Our goal at Cofertility is to match intended parents with Split members who can help them achieve their goal of parenthood. Because of that, we want to make sure we’re upfront about what might disqualify someone from our Split program.
Through this program, you can freeze your eggs for free if you donate half to a family who can’t otherwise conceive. But, importantly, several factors may limit your eligibility. Some of these are official disqualifiers based on regulations by the Food and Drug Administration (FDA). Others are discretionary disqualifications based on recommendations by governing bodies like the American Society for Reproductive Medicine (ASRM).
While it’s not possible to create an exhaustive list of every reason someone may not qualify for our Split program, this guide outlines some of the most common reasons for disqualification.
To apply to be a part of the Split Program, you must be between the ages of 21-33. This is because you’ll need to complete your retrieval before you turn 35, so because the process can take some time, we don’t accept applicants who are 34 or older.
The reason for this age limitation is because data shows that, on average, those over 35 tend not to respond to fertility medication as well and therefore may not produce as many eggs. Also, research shows that, unfortunately, egg quality declines with age. Various factors may affect your cycle timing (application paperwork, time to match with a family, and more) and you will need to cycle before you turn 35. We’d hate for someone to apply, get accepted, and then when the time comes for the cycle itself, potentially age out.
If you are 34-39, you are still eligible to participate in our Keep program. With this program, you can freeze your eggs and keep 100% of them for yourself.
If you are under 21 and you’d like to participate, please reach out and we’ll get back in touch after you turn 21.
As a preliminary step in the process, we’ll review several health-related factors.
For starters, you’ll need to have two ovaries and you cannot have taken a Depo Provera shot, which can interfere with hormonal medications, within the past 6 months.
Due to these hormonal medications you’ll need to take during egg freezing, you also cannot be currently pregnant or breastfeeding. However, if you plan to stop breastfeeding within the next six months, you can still go through with your Split application. You’d just need to hold off on your actual freezing cycle until then, and this situation would be communicated to potential match families.
Additionally, you’ll need to have a BMI of 18-29. Those outside of this range are at increased risk of complications, negative outcomes, and negative side effects from hormonal medications or an egg retrieval.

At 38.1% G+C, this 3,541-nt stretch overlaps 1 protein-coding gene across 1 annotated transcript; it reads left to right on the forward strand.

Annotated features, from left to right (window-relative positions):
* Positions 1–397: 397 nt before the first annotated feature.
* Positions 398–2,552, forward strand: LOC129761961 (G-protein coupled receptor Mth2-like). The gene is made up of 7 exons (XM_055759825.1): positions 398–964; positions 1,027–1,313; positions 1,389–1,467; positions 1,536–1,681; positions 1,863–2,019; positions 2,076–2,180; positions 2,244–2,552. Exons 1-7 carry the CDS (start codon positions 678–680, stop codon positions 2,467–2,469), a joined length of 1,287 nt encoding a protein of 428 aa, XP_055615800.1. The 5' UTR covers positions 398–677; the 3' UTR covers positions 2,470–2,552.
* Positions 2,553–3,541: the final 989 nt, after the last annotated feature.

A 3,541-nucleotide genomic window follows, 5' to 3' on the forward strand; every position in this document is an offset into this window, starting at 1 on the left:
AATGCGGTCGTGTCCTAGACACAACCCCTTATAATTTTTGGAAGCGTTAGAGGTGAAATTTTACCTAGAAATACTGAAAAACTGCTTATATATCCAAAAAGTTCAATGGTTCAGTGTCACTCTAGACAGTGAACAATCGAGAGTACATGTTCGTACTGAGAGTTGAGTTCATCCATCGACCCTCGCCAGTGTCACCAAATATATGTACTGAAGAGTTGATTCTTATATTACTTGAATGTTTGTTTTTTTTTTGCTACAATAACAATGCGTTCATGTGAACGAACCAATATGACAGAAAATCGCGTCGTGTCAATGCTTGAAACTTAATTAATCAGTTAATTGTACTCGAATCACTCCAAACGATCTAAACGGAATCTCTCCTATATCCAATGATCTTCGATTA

You will not qualify if you’ve had a sexually transmitted disease within the past 12 months (but can apply after 12 months of treatment). You also will be disqualified if you’ve been refused as a blood donor due to other infectious disease or medical conditions. Same goes if you’ve ever had a blood transfusion.
Medical and family history
We will also review your and your family’s medical history. Unfortunately, this means that if you are adopted and cannot confirm your biological family’s medical history, you will not qualify.
Though not an exhaustive list of every condition that may disqualify a member, when reviewing your personal and family medical history, we look for personal and/or family history of:
- Heart/blood disease
- Neurological diseases
- Mental health disorders
- Thyroid disorders
- Genetic disease
- Reproductive disease
- Autoimmune disease
- Respiratory disease
- Metabolic disease
- Gastrointestinal disease
- Kidney disease
- Birth defects
We review your personal and family medical history as a whole with our medical advisors. When reviewing, we consider the severity of the disease/conditions, number of relatives with the disease/condition, age of diagnosis, as well as that relative’s relation to you.
There are also some psychological questions you’ll have to answer. We don’t expect you to be perfect. But note that certain psychological factors may be more likely to disqualify you than others.
For example, a history of physical, sexual or substance abuse or having family members with psychiatric disorders that could be passed down may make it more difficult to be approved than, for example, having had some mild depression or anxiety. Per ASRM guidance, we will exclude those with a personal or first-degree (parents, siblings, offspring) family history of:
- Bipolar disorder
- Schizoaffective disorder
- Severe depression
- History of alcoholism or drug abuse
As part of the process, you’ll also be required to do genetic testing via blood test or saliva sample. This helps ensure that embryos resulting from your eggs will lead to a viable pregnancy and that a child won't be born with severe disease.